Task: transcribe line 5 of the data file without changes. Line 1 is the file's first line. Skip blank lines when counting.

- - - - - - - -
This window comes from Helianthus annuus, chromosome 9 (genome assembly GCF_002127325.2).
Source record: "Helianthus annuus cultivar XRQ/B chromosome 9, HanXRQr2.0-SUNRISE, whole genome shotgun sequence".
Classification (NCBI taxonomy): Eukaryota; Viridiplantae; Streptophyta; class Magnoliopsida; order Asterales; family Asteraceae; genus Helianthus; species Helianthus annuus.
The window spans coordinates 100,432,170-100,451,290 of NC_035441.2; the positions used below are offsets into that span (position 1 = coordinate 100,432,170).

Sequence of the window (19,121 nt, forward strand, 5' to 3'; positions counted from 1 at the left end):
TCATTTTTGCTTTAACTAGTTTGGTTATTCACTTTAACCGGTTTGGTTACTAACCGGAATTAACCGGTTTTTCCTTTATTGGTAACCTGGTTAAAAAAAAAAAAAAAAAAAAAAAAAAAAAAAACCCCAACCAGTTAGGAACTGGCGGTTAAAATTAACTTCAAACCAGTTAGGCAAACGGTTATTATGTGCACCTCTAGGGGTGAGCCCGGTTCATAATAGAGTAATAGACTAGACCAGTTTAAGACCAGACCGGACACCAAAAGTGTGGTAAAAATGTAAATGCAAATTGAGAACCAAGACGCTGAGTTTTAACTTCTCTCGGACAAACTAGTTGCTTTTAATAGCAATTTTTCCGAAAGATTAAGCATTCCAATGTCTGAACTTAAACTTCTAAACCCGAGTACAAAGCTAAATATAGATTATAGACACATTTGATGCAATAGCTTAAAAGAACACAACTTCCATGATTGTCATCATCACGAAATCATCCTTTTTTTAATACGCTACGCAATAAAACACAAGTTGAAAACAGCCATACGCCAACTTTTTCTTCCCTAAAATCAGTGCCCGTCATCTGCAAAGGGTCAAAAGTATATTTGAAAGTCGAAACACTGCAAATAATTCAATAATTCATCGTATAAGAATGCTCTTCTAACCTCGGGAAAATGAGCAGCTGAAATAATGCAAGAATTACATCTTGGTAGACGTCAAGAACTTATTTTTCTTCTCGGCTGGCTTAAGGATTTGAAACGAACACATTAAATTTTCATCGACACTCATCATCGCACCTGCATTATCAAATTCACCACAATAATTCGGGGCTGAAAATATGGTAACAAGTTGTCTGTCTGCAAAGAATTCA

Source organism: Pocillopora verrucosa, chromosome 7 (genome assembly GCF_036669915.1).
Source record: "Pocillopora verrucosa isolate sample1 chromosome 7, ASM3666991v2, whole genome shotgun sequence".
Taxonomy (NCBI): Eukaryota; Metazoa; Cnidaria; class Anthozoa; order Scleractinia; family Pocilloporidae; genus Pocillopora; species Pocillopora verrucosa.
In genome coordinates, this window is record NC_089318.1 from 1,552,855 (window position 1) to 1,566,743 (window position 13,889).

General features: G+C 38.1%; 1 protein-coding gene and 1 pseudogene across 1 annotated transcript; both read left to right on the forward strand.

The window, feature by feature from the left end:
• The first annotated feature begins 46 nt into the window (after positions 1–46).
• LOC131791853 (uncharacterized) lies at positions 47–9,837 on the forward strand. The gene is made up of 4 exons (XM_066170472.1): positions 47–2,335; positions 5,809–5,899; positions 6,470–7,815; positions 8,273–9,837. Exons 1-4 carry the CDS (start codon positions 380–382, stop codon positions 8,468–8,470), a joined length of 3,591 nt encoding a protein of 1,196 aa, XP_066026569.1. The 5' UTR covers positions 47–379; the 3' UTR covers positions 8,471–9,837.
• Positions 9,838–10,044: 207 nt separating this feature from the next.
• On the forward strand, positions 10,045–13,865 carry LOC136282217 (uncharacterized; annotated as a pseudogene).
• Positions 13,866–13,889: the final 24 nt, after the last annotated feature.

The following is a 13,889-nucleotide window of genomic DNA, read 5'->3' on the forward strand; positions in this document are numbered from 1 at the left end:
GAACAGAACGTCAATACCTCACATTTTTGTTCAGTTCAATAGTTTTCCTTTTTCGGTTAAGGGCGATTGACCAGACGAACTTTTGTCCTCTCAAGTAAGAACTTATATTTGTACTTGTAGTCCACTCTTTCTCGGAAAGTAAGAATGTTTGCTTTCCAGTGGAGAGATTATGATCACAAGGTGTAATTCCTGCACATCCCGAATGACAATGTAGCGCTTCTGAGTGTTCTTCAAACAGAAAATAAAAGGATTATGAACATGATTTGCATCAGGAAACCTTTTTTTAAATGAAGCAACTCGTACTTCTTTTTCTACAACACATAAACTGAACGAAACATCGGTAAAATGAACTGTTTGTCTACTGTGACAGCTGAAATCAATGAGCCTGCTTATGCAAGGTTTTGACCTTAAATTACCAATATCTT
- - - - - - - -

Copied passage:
Sequence of the window (19,121 nt, forward strand, 5' to 3'; positions counted from 1 at the left end):